Last November, Suzuki received a fuel leakage complaint on three cars in Europe and one in India. Suzuki did what Suzuki was required to do: Send owners of the “A-Star” (A.K.A, Suzuki Alto, Nissan Pixo) an invitation to go to their dealer and have the fuel pump fixed. As usual, this story received next to no media attention. In the years BT (before Toyota,) who cared about a yet another recall?
That was then, this is AT. Today, someone said “Suzuki has a recall” on the floor of the New Delhi stock exchange. Holy cow!
The Maruti Suzuki stock dropped like a rock. Traders that found themselves on the wrong side of the deal complained immediately that the stock exchange should have been notified much earlier about such a significant development. Sound familiar? Miffed Maruti Suzki issued a statement clarifying that it had “no intention” of trying to hush up the affair. They claim that the reason they didn’t go public was that India doesn’t have a framework for recalls. Now that’s an interesting piece of information if you drive in India.
The Times of India reports that Maruti Suzuki didn’t inform the stock market regulator, Sebi, because they believed that the amount required to spend on the recall process would not have much impact on the company’s financials and wouldn’t impact on profitability.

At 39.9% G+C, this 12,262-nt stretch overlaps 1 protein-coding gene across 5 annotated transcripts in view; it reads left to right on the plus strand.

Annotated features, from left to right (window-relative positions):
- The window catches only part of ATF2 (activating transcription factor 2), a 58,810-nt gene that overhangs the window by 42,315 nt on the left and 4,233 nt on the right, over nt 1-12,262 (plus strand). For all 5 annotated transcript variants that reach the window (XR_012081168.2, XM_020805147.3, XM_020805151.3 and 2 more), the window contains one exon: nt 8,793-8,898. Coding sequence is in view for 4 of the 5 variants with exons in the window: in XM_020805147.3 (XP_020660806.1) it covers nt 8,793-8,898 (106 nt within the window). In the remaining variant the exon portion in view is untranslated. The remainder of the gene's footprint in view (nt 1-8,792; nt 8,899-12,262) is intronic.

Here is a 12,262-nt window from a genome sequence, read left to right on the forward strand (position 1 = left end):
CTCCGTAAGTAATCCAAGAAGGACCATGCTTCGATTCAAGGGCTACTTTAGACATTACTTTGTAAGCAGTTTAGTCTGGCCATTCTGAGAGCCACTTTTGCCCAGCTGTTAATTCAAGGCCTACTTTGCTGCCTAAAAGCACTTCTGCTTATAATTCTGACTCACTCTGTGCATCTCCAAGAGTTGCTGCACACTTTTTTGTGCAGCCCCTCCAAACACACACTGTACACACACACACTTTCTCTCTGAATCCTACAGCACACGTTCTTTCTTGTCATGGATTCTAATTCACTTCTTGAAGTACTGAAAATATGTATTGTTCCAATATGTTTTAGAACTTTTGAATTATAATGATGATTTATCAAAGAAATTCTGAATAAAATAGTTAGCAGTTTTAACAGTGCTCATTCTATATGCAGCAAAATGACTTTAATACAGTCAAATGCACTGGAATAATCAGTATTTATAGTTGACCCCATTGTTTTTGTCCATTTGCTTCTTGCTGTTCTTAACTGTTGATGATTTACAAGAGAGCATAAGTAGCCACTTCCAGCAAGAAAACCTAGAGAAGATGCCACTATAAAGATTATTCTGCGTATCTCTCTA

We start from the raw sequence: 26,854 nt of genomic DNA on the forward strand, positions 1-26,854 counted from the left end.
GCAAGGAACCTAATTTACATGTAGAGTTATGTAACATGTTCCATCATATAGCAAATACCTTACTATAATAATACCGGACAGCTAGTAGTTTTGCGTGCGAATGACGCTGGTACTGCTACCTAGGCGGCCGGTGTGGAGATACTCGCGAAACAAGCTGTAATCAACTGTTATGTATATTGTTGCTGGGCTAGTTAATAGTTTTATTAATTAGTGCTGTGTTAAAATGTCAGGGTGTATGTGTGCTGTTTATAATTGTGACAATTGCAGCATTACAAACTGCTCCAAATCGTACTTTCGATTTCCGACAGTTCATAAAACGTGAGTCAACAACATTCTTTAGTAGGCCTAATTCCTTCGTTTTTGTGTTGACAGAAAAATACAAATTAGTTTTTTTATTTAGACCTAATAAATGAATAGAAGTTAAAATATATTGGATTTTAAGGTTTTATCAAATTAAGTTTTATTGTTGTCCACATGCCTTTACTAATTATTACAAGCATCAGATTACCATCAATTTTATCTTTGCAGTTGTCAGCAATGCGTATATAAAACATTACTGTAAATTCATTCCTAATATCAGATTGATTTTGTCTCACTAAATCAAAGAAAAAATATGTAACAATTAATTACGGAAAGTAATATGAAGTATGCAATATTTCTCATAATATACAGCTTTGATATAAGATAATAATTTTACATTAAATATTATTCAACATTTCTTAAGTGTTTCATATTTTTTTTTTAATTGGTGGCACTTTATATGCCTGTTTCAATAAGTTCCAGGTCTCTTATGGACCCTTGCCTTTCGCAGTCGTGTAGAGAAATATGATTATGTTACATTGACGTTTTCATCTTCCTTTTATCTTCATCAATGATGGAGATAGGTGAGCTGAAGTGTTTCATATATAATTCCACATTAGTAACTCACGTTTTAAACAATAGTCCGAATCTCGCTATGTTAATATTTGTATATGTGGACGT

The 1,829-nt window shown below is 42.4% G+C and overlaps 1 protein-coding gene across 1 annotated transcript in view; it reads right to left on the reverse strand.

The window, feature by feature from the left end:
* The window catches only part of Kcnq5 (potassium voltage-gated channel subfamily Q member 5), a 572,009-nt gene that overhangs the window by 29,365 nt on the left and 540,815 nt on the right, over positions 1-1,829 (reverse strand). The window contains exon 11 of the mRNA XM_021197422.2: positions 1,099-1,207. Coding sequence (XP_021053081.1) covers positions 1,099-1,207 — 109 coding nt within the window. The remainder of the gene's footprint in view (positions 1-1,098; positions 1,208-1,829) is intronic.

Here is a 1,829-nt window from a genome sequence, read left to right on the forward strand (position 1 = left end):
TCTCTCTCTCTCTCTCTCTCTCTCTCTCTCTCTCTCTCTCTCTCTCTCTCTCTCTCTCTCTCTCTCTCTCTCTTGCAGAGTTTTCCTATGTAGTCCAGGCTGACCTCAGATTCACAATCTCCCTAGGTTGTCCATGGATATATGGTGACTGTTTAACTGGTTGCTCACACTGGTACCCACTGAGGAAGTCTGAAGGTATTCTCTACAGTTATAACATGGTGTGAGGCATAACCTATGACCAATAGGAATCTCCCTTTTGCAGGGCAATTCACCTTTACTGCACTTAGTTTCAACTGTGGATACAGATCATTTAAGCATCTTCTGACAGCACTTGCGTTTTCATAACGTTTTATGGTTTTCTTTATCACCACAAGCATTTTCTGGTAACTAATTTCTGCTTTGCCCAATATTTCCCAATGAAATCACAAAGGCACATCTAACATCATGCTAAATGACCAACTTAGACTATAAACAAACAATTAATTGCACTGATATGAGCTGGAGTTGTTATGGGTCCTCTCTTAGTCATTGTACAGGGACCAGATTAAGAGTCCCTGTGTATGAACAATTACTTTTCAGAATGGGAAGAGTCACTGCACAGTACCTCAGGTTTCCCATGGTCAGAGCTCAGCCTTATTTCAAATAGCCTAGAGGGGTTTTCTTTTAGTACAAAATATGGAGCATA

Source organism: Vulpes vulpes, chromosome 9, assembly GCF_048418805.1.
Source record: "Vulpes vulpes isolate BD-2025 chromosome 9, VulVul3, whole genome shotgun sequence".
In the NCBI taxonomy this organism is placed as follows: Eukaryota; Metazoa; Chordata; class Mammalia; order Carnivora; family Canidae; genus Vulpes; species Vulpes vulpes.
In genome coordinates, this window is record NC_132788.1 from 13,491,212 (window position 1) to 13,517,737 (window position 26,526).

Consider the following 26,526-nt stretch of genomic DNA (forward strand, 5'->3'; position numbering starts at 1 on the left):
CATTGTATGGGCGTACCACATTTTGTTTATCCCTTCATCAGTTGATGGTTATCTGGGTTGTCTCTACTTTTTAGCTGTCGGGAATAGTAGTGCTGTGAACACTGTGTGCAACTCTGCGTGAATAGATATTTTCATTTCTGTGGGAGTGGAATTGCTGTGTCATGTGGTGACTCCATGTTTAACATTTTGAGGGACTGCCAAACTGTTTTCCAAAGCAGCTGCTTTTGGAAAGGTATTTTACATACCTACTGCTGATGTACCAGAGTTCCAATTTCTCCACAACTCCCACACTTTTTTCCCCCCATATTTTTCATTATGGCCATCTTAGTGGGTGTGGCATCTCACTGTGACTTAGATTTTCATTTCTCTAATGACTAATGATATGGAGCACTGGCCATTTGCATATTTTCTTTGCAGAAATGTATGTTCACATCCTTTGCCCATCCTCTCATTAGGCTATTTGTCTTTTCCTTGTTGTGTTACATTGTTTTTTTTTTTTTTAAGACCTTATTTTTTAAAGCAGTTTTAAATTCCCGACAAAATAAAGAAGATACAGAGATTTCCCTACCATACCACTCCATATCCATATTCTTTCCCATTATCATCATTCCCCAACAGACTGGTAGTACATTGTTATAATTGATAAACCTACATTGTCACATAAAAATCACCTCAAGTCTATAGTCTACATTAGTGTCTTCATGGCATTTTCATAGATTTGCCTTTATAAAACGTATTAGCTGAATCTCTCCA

Maruti Suzuki chairman R C Bhargava said “We are supposed to inform only if there is any significant amount involved.”
And because Bertel was slammed yesterday for making a calculation mistake behind the decimal point, I won’t fall into that trap and leave the conversion of Rupees and Indian numbering systems as an exercise to the dear reader (with a little help from Wikipedia.) Said R C Bhargava : “The upper limit for Maruti is around Rs 12 crore which is not large when we read it in relation to the company’s annual PBT amount of Rs 3000 crore. The amount is less than 0.4 percent of our PBT and would not make no difference to our price-to-earnings ratio.” All still with us?
After the money part was (hopefully) settled, Bhargava blasted his critics. Three cars in Europe and one in India, “and this out of the 70,000 units we sold in Europe and about 30,000 units in India. As a responsible company we decided to recall all the cars. We took special care to ensure the problem does not come across on any other car anywhere.”
Car companies can get really touchy about recalls these days. I wonder why?